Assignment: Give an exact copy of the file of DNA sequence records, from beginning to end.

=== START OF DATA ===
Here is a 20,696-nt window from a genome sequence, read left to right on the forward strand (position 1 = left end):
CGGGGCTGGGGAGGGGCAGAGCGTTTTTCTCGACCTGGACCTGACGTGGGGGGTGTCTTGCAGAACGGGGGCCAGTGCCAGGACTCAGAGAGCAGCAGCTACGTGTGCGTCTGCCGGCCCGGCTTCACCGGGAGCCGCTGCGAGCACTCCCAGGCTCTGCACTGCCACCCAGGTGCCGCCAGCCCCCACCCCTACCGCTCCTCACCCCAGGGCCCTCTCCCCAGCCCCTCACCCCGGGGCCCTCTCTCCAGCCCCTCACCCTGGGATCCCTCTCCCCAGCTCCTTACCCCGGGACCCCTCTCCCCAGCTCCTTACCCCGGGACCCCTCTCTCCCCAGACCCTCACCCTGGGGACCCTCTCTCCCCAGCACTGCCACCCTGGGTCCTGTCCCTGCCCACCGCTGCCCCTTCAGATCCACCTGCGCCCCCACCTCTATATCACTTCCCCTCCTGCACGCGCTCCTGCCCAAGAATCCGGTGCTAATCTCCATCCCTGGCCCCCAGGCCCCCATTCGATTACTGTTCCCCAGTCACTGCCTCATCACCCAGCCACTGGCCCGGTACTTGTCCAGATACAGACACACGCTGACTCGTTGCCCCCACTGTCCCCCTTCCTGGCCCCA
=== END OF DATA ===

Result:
Here is a 20,696-nt window from a genome sequence, read left to right on the forward strand (position 1 = left end):
CGGGGCTGGGGAGGGGCAGAGCGTTTTTCTCGACCTGGACCTGACGTGGGGGGTGTCTTGCAGAACGGGGGCCAGTGCCAGGACTCAGAGAGCAGCAGCTACGTGTGCGTCTGCCGGCCCGGCTTCACCGGGAGCCGCTGCGAGCACTCCCAGGCTCTGCACTGCCACCCAGGTGCCGCCAGCCCCCACCCCTACCGCTCCTCACCCCAGGGCCCTCTCCCCAGCCCCTCACCCCGGGGCCCTCTCTCCAGCCCCTCACCCTGGGATCCCTCTCCCCAGCTCCTTACCCCGGGACCCCTCTCCCCAGCTCCTTACCCCGGGACCCCTCTCTCCCCAGACCCTCACCCTGGGGACCCTCTCTCCCCAGCACTGCCACCCTGGGTCCTGTCCCTGCCCACCGCTGCCCCTTCAGATCCACCTGCGCCCCCACCTCTATATCACTTCCCCTCCTGCACGCGCTCCTGCCCAAGAATCCGGTGCTAATCTCCATCCCTGGCCCCCAGGCCCCCATTCGATTACTGTTCCCCAGTCACTGCCTCATCACCCAGCCACTGGCCCGGTACTTGTCCAGATACAGACACACGCTGACTCGTTGCCCCCACTGTCCCCCTTCCTGGCCCCA